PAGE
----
As I began to try and clean my life up I spent some time around people who read the Bible and prayed each day. The Bible for them wasn’t just a devotional and inspirational text but a book to be studied, understood and read in context like any textbook. I realise that sounds dry but for me this was revolutionary. It engaged not just my heart but my mind also.

For this reason I left my parents church met some other people who would have a profound influence on helping me to understand the gospel properly. I can still remember doing SUS (a Bible study on the first 5 chapters of Romans) for the first time. It was upstairs in a pub with people who weren't old. One night I remember I was especially struck by the Bible’s claim that all people deserved God’s judgment and condemnation. I knew I wasn't a good person.

As I went home I can remember thinking that Christian’s didn’t go to hell, but I wasn’t sure why. Later that night I read ahead of the study to Romans 3

Now we see how God does make us acceptable to him. The Law and the Prophets tell how we become acceptable, and it isn't by obeying the Law of Moses. God treats everyone alike. He accepts people only because they have faith in Jesus Christ. All of us have sinned and fallen short of God's glory. But God treats us much better than we deserve, and because of Christ Jesus, he freely accepts us and sets us free from our sins.
That night understood grace from God in sending his son Jesus, for the very first time.


Flowing locks. Shameful but true.

What: I'm giving away Michael Bolton's Said I Loved You But I Lied from the album The One Thing.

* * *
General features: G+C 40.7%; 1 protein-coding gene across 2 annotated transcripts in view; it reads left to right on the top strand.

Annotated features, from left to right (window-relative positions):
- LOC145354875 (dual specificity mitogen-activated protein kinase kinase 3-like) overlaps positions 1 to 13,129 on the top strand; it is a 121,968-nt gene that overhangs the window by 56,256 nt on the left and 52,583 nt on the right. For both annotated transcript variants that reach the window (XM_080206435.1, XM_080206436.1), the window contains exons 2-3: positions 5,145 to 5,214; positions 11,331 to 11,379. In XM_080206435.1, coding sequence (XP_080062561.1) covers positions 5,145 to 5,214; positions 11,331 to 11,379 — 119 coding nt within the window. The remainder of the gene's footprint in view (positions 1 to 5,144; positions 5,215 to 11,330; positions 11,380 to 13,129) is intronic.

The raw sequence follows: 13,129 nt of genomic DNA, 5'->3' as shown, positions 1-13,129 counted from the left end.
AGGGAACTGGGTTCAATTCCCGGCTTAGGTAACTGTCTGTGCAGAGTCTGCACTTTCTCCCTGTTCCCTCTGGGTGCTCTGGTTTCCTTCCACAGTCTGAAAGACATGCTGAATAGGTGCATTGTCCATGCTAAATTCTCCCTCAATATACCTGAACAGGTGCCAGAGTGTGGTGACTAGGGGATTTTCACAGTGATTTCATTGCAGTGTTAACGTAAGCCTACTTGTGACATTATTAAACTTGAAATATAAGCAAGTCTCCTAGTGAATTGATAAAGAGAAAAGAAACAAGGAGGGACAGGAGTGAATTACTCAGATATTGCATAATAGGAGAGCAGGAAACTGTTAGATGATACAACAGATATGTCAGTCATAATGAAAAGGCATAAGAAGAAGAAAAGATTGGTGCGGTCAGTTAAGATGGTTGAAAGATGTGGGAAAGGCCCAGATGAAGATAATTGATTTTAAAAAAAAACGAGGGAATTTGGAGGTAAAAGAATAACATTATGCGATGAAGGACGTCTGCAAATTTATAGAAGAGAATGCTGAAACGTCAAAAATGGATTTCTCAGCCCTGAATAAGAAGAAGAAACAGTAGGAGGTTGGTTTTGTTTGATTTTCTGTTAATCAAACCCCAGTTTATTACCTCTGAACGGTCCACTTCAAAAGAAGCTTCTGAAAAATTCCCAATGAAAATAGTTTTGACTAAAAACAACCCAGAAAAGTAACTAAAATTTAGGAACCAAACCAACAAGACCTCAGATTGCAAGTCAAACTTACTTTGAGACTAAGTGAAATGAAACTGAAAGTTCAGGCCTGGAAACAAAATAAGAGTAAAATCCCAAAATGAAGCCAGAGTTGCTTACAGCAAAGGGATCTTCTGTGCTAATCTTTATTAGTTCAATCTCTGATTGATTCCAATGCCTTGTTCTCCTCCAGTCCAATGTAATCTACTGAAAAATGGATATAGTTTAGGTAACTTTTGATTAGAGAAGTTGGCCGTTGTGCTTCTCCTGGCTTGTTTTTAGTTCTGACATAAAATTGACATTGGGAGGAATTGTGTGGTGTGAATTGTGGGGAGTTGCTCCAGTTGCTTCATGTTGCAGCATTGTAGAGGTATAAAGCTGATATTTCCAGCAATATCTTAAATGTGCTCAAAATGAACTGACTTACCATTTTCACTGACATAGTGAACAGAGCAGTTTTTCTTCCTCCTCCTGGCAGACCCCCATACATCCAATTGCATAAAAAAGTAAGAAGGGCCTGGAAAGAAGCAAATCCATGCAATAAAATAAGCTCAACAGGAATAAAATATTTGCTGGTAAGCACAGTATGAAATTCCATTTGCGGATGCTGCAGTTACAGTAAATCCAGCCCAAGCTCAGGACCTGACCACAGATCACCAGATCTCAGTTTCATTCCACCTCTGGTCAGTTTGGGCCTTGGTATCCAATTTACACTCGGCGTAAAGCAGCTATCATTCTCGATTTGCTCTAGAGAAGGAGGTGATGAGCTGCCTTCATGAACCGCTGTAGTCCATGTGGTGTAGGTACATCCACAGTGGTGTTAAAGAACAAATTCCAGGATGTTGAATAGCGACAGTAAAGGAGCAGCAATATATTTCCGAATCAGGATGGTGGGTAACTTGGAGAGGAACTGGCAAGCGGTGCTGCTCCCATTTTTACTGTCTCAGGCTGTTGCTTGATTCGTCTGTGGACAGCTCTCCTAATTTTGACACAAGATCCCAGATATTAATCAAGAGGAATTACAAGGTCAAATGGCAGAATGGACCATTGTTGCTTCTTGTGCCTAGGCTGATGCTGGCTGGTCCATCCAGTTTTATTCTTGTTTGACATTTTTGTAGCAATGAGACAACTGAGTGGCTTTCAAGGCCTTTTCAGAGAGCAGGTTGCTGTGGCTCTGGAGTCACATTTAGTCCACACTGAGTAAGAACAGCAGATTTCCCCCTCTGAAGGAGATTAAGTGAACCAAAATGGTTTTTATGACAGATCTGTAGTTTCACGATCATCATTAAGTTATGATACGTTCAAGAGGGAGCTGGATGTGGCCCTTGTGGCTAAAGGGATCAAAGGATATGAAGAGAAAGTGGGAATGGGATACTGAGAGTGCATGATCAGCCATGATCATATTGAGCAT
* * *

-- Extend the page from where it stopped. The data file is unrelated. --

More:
Type: CD Single includes bonus track Soul Provider.
Condition: Used... but very good condition I probably listened to it once. Also contains small picture of Michael Bolton with chest hair (sorry no picture).

Does ANYONE want this CD or should I just break it up and do the world a favor?


Some random reflections on birth

  • I don't think anything can prepare you for the birth of your own child. In spite of all the gruesome videos and books and parenting classes. Having a kid changes everything.
  • Everyone is an expert when it come to raising children. "Sleep for 3 hours feed for 1... you must get routine." "I can't believe you let other people hold her." "I can't believe..," the list goes on.
  • Everyone has their own little bit of advice about what to do. Very often most of the advice is contradictory other advice you will receive. I've tried to pick what I reckon is right. Trying to weigh it up make a wise choice.
  • Listening to your own child cry really chills you to the bone in a way that listening to to other people's kids crying doesn't.
  • I have a new appreciation and respect for women especially those who go through child birth.
  • You don't always do things the way your parents did. You can set your mind to do stuff differently... and succeed.
  • Don't be afraid to break conventions. There seem to heaps of unwritten rules when it come to child rearing. It always feels like someone is judging you for the decisions you make, push on they are your child.
  • In the parenting DVD I watched, men were made to look pretty useless when it came to helping Mums out. I was disappointed. I'm trying hard to be the bathing and nappy changing ninja. I am not some useless male oaf.
  • I've found the need to be confident and strong even when I don't feel it. I need to do this to support my wife and child. They are both vulnerable at the moment.
  • I'm glad I haven't got a job yet as it's meant I've been able to spend heaps of quality time with Olivia and Christine.
  • It's been nice having people drop by and give presents. It's much appreciated.
  • I promise I will not use a picture of just Olivia as my profile picture... anywhere. Just as I promised I wouldn't use my wedding photos as profile pictures. To be honest I find this practice a little lame*.
  • It's not possible to spend too much on a pram.
*Please try not to be offended it's just my opinion.